We seem to have reached an impasse. Put one way, the people need to repent and come into line with G-d's word before they are forgiven and redeemed; put the other, they won't be able to keep the Torah until they have been redeemed, cleaned and transformed with a new heart and receiving the Spirit. Patrick Miller describes the situation: "In this juxtaposition of human act commanded and divine act promised there is a fundamental and appropriate tension that is characteristic of the covenantal relationship in the biblical context ... On the one hand, conversion is a human decision and commitment to direct oneself towards the will of G-d; on the other hand, its actuality is always accomplished by the gracious power of G-d."3 So this tension exists between divine and human initiative; technically, both must happen first, but practically they happen together. It is essential, however that both do, as Brueggemann points out: "Israel must play its intentional, substantial part in the restoration by becoming again YHVH's obedient people. That raises hard questions: Can it be done? Can Israel obey? Can Israel repent? Can Israel act differently?"4 The same questions need to be asked of us all.
Rav Sha'ul tells us how this works. He starts with the assertion, "For by grace you have been saved through faith. And this is not from yourselves - it is the gift of G-d" (Ephesians 2:8, TLV). It is G-d's grace that has saved us, through the exercising of our faith - we believed and called upon Yeshua, "everyone who calls on the name of the L-rd will be saved" (Romans 10:13, ESV) - but that faith didn't come from us either: G-d gave it to us. Sha'ul underlines that in the next verse: "It is not based on deeds, so that no-one may boast" (Ephesians 2:9, TLV); you didn't do it, so can claim no credit for it. It isn't about doing anything, but on the faith that G-d Himself gives us, to believe and trust in what He has done for us in Messiah. In our original text, Targum Onkelos changes the Hebrew verb "and you shall listen," to the Aramaic "and you shall accept," implying that listening alone (as an auditory process) doesn't go far enough: you have to accept and act on what you hear.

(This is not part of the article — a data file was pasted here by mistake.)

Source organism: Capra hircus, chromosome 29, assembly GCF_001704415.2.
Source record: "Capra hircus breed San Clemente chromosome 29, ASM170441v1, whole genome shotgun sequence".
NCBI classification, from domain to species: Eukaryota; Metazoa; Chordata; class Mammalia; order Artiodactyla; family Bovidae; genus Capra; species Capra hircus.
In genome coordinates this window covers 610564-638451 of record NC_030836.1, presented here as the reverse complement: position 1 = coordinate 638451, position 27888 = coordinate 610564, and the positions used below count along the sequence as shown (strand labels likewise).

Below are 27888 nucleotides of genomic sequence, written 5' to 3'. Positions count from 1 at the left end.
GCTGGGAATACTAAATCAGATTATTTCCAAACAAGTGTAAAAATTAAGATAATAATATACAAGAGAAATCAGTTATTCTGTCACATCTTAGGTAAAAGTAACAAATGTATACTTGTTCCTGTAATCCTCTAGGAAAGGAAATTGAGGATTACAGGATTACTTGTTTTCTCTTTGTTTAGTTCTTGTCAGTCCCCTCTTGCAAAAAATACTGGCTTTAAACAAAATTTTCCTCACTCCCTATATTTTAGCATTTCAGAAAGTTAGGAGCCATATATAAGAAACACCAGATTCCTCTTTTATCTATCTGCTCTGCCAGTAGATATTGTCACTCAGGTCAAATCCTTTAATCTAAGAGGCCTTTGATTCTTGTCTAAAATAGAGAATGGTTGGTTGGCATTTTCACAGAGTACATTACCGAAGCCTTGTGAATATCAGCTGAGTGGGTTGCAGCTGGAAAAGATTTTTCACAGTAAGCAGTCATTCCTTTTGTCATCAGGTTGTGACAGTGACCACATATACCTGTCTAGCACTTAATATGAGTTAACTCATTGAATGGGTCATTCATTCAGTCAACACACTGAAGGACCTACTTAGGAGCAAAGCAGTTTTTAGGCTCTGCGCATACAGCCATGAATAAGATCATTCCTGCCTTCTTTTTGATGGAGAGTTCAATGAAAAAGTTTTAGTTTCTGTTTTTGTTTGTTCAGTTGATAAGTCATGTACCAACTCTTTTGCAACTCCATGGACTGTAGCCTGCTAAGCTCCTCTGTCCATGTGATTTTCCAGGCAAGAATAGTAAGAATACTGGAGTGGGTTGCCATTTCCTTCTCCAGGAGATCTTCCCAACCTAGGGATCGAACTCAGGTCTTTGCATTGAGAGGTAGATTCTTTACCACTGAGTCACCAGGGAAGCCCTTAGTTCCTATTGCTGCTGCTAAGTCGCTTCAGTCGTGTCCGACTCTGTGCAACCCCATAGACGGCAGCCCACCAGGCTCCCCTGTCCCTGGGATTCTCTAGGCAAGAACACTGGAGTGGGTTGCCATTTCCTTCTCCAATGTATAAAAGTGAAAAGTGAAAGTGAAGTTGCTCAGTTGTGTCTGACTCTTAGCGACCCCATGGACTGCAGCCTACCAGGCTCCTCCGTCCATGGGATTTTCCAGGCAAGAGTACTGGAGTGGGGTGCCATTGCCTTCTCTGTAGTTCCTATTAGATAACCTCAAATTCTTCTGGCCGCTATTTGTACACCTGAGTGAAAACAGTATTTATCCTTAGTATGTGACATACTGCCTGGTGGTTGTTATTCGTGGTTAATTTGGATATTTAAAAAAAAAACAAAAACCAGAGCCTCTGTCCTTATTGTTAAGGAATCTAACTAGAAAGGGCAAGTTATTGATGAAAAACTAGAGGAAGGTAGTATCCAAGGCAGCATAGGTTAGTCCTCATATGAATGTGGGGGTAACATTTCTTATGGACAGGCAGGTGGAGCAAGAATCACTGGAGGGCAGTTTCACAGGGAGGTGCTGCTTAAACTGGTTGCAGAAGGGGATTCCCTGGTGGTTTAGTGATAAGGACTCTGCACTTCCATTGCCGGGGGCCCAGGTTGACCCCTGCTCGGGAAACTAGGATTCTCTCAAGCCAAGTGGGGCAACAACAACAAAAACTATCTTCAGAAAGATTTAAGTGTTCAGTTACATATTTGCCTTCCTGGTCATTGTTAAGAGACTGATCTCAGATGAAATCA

We can't stop at that point with Sha'ul, however. His next verse completes the paradox: "For we are His workmanship - created in Messiah Yeshua for good deeds, which G-d prepared beforehand so we might walk in them" (v. 10, TLV). Although deeds or actions had no impact upon how we arrived in the kingdom of G-d, now we are here, we have to do the good deeds that G-d has already prepared for us to do. G-d not only created the good things, but He created and chose us to do them. They have our name on! Once we have been redeemed and brought into G-d's household, we naturally show our love and commitment to G-d by doing the things He asks us to do; it is the expected response and, as James says, show that our faith is real and alive: "as the body apart from the spirit is dead, so also faith apart from works is dead" (James 2:26, ESV).
In our days, heading rapidly towards the end of the age when Yeshua will return and take up His rightful position as King of kings in Jerusalem, we need to work on the same premise that Moshe described in the Torah. We need first of all to encourage people to acknowledge the existence of G-d and to seek His involvement in their lives. This means disengaging from false religions, superstitions and childish twaddle. If they are prepared - as most people seem to do, at least verbally - to accept the existence of 'luck' and appeal to it, then we should push them a little further to consider that G-d is not only real but really in control. Then we need to introduce them to Yeshua - not so difficult once they are turning towards G-d - so that they can hear and listen to His voice. G-d will meet them as they acknowledge and seek Him; He will welcome those who call on Yeshua and give them a heart of flesh and pour His Spirit upon them so that they may obey Him and carry out His good works. Faith will be manifest in works and the kingdom of heaven will not only rejoice but grow.
1. - Walter Brueggemann, Deuteronomy, Abingdon Old Testament Commentaries, (Nashville, TN: Abingdon Press, 2001), page 267.
2. - Ronald E. Clements, "Deuteronomy" in The New Interpreter's Bible Commentary Vol I, edited by Leander E. Keck, (Nashville, TN: Abingdon Press, 2015), page 1037.
3. - Patrick D. Miller, Deuteronomy Interpretation (Louisville, KY: Westminster John Knox Press, 2012), page 208.
4. - Brueggemann, page 268.
Further Study: Romans 3:20; 2 Corinthians 3:4-6; 2 Timothy 1:8-9; Colossians 1:9-10
Application: Are you confused by all the noise that is going on these days? Make sure that you have turned to G-d and listened to the voice of Yeshua: then you'll be able to say: "Surely goodness and mercy shall follow me all the days of my life, and I shall dwell in the house of the L-RD forever" (Psalm 23:6, NJPS).
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© Jonathan Allen, 2022